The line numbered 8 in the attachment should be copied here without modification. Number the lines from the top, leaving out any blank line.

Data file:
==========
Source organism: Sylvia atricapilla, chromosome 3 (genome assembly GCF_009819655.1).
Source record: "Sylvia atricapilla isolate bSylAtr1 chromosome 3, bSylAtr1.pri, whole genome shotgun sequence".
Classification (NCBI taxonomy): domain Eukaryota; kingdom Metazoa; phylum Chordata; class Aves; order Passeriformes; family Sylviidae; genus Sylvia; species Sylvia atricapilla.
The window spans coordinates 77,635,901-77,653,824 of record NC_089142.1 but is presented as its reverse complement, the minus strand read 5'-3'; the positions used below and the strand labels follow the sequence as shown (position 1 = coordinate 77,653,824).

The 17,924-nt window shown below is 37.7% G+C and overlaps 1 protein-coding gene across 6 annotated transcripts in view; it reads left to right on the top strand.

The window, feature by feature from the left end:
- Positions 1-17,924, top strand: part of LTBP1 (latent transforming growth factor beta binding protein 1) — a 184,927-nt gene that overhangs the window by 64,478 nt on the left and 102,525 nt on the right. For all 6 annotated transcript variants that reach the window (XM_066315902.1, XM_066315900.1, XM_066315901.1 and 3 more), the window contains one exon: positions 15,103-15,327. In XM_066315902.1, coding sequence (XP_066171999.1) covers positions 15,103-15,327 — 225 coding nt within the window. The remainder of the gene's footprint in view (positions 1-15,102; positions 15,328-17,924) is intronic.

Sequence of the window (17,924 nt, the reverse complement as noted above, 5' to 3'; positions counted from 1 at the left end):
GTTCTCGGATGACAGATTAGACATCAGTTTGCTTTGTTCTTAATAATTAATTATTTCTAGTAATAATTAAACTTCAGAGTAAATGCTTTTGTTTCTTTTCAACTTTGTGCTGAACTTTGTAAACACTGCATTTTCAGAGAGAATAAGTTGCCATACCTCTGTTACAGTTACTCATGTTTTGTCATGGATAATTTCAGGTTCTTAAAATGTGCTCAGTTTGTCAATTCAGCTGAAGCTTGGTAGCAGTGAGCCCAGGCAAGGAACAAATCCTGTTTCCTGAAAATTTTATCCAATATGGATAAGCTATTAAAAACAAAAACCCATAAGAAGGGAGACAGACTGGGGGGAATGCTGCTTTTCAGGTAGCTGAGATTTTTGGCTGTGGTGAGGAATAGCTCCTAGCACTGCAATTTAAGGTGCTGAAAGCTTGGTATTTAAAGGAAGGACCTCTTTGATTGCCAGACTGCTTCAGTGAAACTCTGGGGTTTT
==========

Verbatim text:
Sequence of the window (17,924 nt, the reverse complement as noted above, 5' to 3'; positions counted from 1 at the left end):